Neither said any of them that ought of the things that they possessed was his own, but they had all things common. The various points connected with the community of goods in the early Church, the confined area over which the practice extended, the many exceptions to the rule which existed even in the first few years of the Church’s history, etc., are discussed in Excursus B of Chapter 2. This voluntary poverty was no doubt an attempt on the part of the loving followers of Jesus to imitate as closely as possible the old life they had led while the Master yet walked with them on earth, when they had one purse and all things common. The changed conditions after the ascension, at first they failed to see; the great and varied interests with which they soon became mixed up, the vastly enlarged society, and above all, the absence of the Master, soon rendered impracticable the continuance of a way of life to which they were attached by such sweet and never-to-be-forgotten memories. It is clear, then, that this was an attempt to graft the principle of a community of goods on the Church of Christ an attempt which utterly failed in practice, and which was given up altogether after a very short experience. This is indisputable, for we find all the epistles written upon the supposition that the varied orders of master and slave, of rich and poor, continued to exist side by side in the Christian community.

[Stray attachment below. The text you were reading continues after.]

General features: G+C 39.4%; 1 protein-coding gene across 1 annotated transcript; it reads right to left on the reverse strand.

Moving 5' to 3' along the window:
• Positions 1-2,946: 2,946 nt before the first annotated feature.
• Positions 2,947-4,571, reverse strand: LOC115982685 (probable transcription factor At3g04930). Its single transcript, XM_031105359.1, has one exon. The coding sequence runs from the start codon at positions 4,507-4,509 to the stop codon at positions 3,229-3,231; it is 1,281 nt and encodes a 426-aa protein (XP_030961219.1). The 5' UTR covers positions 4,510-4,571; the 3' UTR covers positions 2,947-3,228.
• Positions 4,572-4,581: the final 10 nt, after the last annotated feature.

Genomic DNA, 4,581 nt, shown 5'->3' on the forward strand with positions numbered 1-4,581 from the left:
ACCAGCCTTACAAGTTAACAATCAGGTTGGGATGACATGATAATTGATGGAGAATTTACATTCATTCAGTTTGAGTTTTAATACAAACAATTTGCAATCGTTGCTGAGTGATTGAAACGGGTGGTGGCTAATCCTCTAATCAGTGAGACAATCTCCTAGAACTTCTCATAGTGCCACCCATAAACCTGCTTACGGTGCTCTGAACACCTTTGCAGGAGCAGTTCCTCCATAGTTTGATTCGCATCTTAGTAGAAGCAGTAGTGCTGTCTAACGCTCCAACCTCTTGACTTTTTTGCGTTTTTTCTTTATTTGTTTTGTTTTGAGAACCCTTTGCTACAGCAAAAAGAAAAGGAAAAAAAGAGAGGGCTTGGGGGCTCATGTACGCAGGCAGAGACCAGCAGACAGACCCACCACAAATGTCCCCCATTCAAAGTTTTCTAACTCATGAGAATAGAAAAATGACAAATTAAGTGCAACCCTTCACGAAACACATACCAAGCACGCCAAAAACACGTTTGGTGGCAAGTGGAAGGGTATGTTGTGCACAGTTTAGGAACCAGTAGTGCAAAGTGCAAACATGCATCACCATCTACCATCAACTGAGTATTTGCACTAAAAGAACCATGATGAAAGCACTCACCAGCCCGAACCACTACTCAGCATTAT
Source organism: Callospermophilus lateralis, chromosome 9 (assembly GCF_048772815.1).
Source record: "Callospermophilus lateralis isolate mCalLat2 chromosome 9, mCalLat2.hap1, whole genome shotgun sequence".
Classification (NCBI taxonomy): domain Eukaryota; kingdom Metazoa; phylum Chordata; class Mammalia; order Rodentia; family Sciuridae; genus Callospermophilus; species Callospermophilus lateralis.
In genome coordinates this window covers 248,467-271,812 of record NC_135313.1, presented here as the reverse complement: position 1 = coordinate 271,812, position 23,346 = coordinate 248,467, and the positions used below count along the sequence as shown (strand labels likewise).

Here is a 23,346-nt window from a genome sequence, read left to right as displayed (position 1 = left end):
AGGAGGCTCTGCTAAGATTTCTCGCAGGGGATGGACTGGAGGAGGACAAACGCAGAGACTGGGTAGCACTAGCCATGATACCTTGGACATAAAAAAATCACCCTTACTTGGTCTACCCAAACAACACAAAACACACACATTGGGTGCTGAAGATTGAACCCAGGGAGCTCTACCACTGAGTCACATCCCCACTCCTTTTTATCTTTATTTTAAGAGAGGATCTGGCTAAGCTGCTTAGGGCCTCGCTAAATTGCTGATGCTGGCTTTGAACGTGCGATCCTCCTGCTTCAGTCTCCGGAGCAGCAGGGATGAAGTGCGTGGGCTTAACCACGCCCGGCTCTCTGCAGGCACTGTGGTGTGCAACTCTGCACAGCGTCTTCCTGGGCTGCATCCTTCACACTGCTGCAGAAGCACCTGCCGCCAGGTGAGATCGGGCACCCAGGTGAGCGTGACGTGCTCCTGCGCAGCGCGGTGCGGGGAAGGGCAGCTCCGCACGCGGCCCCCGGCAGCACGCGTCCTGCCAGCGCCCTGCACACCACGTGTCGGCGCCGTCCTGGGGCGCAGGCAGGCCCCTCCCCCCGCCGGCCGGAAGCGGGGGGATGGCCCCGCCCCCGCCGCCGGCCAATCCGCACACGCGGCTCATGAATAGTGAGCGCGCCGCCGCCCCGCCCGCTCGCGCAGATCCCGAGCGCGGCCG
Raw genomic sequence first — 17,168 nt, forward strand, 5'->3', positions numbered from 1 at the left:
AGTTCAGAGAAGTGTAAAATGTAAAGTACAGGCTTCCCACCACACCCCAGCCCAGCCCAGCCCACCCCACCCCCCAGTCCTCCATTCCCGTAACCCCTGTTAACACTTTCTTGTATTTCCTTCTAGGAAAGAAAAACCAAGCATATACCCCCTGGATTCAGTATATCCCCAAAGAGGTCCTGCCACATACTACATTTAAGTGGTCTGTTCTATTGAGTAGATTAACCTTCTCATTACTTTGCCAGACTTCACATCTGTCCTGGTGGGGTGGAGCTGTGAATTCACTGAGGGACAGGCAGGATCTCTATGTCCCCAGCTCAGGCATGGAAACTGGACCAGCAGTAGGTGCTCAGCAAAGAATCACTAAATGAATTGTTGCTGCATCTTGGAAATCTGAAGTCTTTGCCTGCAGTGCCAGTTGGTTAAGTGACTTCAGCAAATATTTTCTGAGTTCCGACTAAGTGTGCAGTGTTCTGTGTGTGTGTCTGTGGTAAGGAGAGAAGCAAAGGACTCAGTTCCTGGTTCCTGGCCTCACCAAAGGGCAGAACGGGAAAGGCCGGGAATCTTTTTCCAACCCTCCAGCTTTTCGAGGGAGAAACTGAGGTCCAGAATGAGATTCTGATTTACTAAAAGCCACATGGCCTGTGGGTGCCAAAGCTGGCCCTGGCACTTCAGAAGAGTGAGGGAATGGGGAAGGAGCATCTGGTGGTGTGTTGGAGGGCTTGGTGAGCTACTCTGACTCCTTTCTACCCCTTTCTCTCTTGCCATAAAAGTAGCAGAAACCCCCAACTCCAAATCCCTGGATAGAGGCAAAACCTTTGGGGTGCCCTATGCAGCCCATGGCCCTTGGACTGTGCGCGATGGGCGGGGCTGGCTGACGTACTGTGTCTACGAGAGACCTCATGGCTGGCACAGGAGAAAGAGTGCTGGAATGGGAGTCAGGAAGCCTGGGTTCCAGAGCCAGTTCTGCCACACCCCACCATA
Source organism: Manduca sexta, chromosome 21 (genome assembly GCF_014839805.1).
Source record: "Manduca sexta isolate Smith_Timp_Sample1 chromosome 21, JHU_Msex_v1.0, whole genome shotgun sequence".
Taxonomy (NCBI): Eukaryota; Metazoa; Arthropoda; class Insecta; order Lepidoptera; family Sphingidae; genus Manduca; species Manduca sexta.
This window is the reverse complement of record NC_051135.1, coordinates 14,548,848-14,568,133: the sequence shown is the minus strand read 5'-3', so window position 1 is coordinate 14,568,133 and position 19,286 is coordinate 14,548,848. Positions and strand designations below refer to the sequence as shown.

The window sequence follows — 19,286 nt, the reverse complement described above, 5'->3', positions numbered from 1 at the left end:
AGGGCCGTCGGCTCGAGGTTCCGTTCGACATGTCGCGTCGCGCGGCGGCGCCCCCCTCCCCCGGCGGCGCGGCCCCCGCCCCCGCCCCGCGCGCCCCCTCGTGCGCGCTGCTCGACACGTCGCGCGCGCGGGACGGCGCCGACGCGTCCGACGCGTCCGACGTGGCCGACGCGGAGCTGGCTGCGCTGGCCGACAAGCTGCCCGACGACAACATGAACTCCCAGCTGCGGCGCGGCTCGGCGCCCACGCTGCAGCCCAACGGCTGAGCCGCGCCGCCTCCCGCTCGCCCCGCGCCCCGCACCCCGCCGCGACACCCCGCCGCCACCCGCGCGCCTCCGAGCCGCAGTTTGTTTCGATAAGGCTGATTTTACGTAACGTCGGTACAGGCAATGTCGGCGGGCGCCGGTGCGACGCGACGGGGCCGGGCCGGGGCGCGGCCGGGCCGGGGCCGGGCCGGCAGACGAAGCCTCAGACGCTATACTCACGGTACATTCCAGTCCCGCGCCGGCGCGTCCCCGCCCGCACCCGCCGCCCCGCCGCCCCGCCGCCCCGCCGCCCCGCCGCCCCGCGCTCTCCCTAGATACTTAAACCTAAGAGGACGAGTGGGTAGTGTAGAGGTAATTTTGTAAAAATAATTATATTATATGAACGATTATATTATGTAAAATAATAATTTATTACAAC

The rigid and unswerving truthfulness of the author of the ‘Acts,’ in dwelling upon this grave mistake of the first years, seems to have escaped general notice. Long before the ‘Acts’ were edited, the error was acknowledged and corrected; yet St. Luke makes no attempt to conceal or even to gloss over the mistaken zeal of those brave apostles and martyrs who laid so well and so faithfully the early stories of the great Christian Temple.
And this uncompromising truthfulness runs through the entire history; the early chapters tell us of the short-sighted policy which loved to dream of equality among men; the memoirs, as they proceed, conceal nothing: they tell us of the jealous disputes among the poor converts, the Greek and Hebrew Jews, the persecuting rage, the youthful ambition of Paul of Tarsus, the favouritism of Barnabas, the weakness and timidity of Mark, the narrow sectarian spirit of Peter. Nothing is veiled; the same calm unimpassioned hand writes in the same section of the glories and the shame of the early Church; then, as now, we see darkness alternating with light; we feel we are indeed reading a true history.
The Inner Life of the Church, Acts 4:32 to Acts 5:11.